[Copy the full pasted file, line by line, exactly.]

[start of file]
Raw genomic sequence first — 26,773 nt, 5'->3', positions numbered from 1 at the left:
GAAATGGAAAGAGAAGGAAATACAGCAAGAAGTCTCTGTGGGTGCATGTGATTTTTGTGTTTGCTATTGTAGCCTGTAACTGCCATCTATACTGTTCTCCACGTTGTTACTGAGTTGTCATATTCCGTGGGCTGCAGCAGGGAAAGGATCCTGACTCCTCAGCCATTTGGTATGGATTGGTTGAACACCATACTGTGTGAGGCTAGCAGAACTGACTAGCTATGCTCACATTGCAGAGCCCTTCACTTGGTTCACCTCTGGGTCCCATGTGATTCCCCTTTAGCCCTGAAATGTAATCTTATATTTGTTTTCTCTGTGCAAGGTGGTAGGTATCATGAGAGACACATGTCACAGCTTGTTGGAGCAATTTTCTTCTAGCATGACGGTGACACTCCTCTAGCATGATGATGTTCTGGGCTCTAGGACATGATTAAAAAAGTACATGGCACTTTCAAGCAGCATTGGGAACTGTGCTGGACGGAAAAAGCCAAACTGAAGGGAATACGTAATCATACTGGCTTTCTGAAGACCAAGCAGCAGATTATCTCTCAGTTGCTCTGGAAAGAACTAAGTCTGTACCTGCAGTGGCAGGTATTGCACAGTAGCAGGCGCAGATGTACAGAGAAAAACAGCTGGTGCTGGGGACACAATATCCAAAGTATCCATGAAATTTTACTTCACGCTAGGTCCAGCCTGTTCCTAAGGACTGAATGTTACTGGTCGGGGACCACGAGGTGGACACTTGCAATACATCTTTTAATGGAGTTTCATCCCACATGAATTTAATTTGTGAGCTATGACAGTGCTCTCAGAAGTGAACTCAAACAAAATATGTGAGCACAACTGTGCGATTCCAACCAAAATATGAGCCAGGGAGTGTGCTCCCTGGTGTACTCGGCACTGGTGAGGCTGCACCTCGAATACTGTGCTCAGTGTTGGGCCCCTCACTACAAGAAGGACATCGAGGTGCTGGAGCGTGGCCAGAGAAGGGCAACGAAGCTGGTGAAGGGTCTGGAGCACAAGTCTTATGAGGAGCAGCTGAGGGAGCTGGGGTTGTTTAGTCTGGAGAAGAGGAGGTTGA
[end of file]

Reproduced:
Raw genomic sequence first — 26,773 nt, 5'->3', positions numbered from 1 at the left:
GAAATGGAAAGAGAAGGAAATACAGCAAGAAGTCTCTGTGGGTGCATGTGATTTTTGTGTTTGCTATTGTAGCCTGTAACTGCCATCTATACTGTTCTCCACGTTGTTACTGAGTTGTCATATTCCGTGGGCTGCAGCAGGGAAAGGATCCTGACTCCTCAGCCATTTGGTATGGATTGGTTGAACACCATACTGTGTGAGGCTAGCAGAACTGACTAGCTATGCTCACATTGCAGAGCCCTTCACTTGGTTCACCTCTGGGTCCCATGTGATTCCCCTTTAGCCCTGAAATGTAATCTTATATTTGTTTTCTCTGTGCAAGGTGGTAGGTATCATGAGAGACACATGTCACAGCTTGTTGGAGCAATTTTCTTCTAGCATGACGGTGACACTCCTCTAGCATGATGATGTTCTGGGCTCTAGGACATGATTAAAAAAGTACATGGCACTTTCAAGCAGCATTGGGAACTGTGCTGGACGGAAAAAGCCAAACTGAAGGGAATACGTAATCATACTGGCTTTCTGAAGACCAAGCAGCAGATTATCTCTCAGTTGCTCTGGAAAGAACTAAGTCTGTACCTGCAGTGGCAGGTATTGCACAGTAGCAGGCGCAGATGTACAGAGAAAAACAGCTGGTGCTGGGGACACAATATCCAAAGTATCCATGAAATTTTACTTCACGCTAGGTCCAGCCTGTTCCTAAGGACTGAATGTTACTGGTCGGGGACCACGAGGTGGACACTTGCAATACATCTTTTAATGGAGTTTCATCCCACATGAATTTAATTTGTGAGCTATGACAGTGCTCTCAGAAGTGAACTCAAACAAAATATGTGAGCACAACTGTGCGATTCCAACCAAAATATGAGCCAGGGAGTGTGCTCCCTGGTGTACTCGGCACTGGTGAGGCTGCACCTCGAATACTGTGCTCAGTGTTGGGCCCCTCACTACAAGAAGGACATCGAGGTGCTGGAGCGTGGCCAGAGAAGGGCAACGAAGCTGGTGAAGGGTCTGGAGCACAAGTCTTATGAGGAGCAGCTGAGGGAGCTGGGGTTGTTTAGTCTGGAGAAGAGGAGGTTGA